Rethinking Fanon: the Continuing Dialogue. Edited by Nigel C Gibson.

Humanity Press, New York, 1999

Reviewed by David Black

Franz Fanon was born in the French colony of Martinique in 1925. After serving with the Free French forces in World War Two and afterwards he made contact with other Black intellectuals in Paris who constituted the “Negritude” movement and were influenced by existentialism.
Trained as a psychiatrist, Fanon took a post at a hospital in Algeria and in 1953 he wrote his first major book, ‘Black Skin, White Masks’. In 1956 he joined the Algerian independence movement, the FLN. Fanon died in December 1961, just before independence was won.
This anthology edited by Nigel Gibson, entitled ‘Rethinking Fanon’, features 16 contributors. It covers Fanon’s politics and revolutionary activities, his philosophy of a “new humanism”, his contribution to psychiatry and cultural criticism, and his views on gender and nationalism.Subject and Object – Colonizer and Colonized

Edward Said, in ‘Travelling Theory Revisited’, speculates that Fanon’s most famous book, ‘The Wretched of the Earth’, is in part a dialogue with George Lukacs’ 1922 analysis of Reification in ‘History and Class Consciousness’. Lukacs examines commodity-fetishism in capitalist society as the basis of the process by which human creativity is fragmented and quantified. Said claims that “Fanon seems to have read Lukacs’ book and taken from its reification chapter an understanding of how even in the most confusing and heterogenous of situations, a vigorous analysis of one central problematic could be relied on to yield the most extensive understanding of the whole.”
According to Lukacs, the alienating social reality is manifested philosophically in the split between Subject and Object. Although this is an age-old problem in western philosophy, Lukacs reformulates it in the context of capitalist commodity production. He examines how the most creative of activities – labour – becomes objectified as alienation, as abstract labour, and how the the subject – the worker – is treated like an object who exists for capital as merely as the source of value.
Lukacs’ critique centres on neo-kantianism, which places an unbridgeable gulf between subjective cognition and the real world; and which declares that the dynamic social process in its totality is an unknowable “thing-in-itself”. Lukacs concludes that the entire impasse of Western philosophy and bourgeois thought in general could only be resolved from “the standpoint of the proletariat”.
Why the proletariat? Lukacs says, in ‘Reification’, that the working class, unlike any other class, is in a position to transcend the alienation, because in the case of the worker, consciousness becomes "the self-consciousness of the commodity". The immediacy of the worker’s alienated existence "turns out to be the consequence of a multiplicity of mediations", which are grasped by the workers as a class. The working class, in making itself the subject of history, brings about "an objective structural change in the object of knowledge".
For Fanon, the problematic of subject-object becomes one of colonizer-colonized. Fanon sees his task, not as the the reconciliation of subject and object within western civilisation, but rather as leaving that “civilization” behind:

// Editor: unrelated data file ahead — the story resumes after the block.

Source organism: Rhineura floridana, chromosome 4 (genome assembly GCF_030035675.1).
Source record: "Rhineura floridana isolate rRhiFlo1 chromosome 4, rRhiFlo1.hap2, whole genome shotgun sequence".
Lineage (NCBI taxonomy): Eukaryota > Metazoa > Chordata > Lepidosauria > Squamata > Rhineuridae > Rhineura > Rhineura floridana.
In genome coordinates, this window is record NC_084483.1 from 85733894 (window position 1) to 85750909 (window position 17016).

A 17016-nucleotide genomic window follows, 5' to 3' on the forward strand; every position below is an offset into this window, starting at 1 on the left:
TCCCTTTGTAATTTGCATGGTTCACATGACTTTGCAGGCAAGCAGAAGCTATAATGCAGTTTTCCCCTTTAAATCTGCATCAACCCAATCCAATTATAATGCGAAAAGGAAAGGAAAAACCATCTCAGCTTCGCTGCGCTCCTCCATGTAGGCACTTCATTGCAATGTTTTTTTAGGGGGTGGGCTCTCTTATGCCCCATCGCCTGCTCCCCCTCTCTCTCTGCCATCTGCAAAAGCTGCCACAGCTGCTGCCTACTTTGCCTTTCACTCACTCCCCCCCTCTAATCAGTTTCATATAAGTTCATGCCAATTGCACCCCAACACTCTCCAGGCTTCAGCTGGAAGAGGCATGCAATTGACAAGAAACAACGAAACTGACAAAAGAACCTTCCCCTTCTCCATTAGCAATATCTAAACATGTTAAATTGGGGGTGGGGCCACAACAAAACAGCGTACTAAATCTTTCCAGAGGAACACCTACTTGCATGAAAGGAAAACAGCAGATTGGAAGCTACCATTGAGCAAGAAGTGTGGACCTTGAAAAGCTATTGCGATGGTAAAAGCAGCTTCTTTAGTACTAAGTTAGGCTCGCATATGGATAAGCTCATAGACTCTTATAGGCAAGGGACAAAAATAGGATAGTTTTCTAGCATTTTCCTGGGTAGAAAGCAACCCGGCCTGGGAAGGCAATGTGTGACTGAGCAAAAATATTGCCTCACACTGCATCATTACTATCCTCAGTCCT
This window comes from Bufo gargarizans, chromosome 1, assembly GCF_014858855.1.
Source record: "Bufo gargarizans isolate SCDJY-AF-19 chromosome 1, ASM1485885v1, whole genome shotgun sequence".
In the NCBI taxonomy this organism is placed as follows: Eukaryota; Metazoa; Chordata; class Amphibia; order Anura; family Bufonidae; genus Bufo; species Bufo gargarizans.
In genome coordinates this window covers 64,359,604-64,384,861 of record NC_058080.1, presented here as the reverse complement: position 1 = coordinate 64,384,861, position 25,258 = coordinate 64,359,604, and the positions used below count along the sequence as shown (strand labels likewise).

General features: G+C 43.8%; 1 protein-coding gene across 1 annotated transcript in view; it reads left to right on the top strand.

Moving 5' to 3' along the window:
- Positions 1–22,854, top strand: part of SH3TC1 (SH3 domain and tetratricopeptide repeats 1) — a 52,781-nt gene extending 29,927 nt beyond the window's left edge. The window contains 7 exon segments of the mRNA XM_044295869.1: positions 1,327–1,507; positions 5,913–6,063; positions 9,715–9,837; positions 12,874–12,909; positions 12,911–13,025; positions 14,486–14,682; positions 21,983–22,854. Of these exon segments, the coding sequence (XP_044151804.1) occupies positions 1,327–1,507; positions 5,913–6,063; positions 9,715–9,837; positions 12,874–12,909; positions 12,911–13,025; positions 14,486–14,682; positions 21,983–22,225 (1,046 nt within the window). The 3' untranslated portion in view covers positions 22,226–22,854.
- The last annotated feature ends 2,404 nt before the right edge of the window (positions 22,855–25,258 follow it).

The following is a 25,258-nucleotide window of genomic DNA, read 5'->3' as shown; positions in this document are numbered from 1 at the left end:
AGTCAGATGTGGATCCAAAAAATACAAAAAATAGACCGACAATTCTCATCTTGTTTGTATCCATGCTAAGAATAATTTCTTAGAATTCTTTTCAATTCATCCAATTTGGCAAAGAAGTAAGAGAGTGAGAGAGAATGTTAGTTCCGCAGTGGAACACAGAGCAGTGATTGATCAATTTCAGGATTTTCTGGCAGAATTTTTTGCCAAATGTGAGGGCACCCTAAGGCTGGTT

“Let us waste no time in sterile litanies and nauseating mimicry. Leave this Europe where they are never done talking about Man, yet murder men everywhere they find them… in all corners of the globe.”


Whereas Lukacs says, in the best hegelian-marxist manner, that “It is the essence of dialectical method that concepts which are false are later transcended”, Fanon, says Said “will answer that there is nothing abstract or conceptual about colonialism”, which has robbed the colonozed people of what is “the most concrete”: their land, bread and dignity. In Fanon’s words:
“As far as the native is concerned: morality is very concrete; it is to silence the settler’s defiance, to break his flaunting violence – in a word, to put him out of the picture”.
The traditional Left will protest, while stressing their opposition to imperialism and their support self-determination, that Fanon did not recognize that a lot of the “settlers” in French Algeria were organized into trade unions, with connections to the ‘workers parties’ in Europe. Surely, the Left will say, the ‘correct position’ should have been along the lines of ‘Black and White Unite and Fight’.
However, as Tony Martin points out in ‘Rescuing Fanon From His Critics’, Algeria before the Revolution was 80 per cent peasant; and most of the remainder were unemployed. There were only about 300,000 workers, most of whom still “had one foot in the village”.
Martin also points out that Fanon “accepts Marx’s analysis of the peasantry for the time and place Marx was describing” (France in the mid-19th century): “The main difference, for Fanon, is the fact that the individualistic behaviour Marx ascribed to the peasantry has now become the hallmark of the colonized proletariat [of French Algeria]”. Futhermore, Fanon argues in an almost “leninist” fashion that the reforms were won by the labour movements of European from capital to the same extent that the colonialist state exploited its occupied territories.
Leftist critics of Fanon are even more taken aback by his supposed designation of the lumpen proletariat as revolutionary – contrary to Marx’s opinion based on the counter-revolutionary role of the lumpen in 1848-51. But as Martin says, for Fanon “the lumpenproletariat is but an urban extension of the peasantry. And it is for them, more than any other element, that the revolutionary violence will prove a magnificent rehabilitation… However, the difference with Marx must not be overstressed, for Fanon recognizes that, if not mobilized, the lumpenproletariat will be used against the revolution.”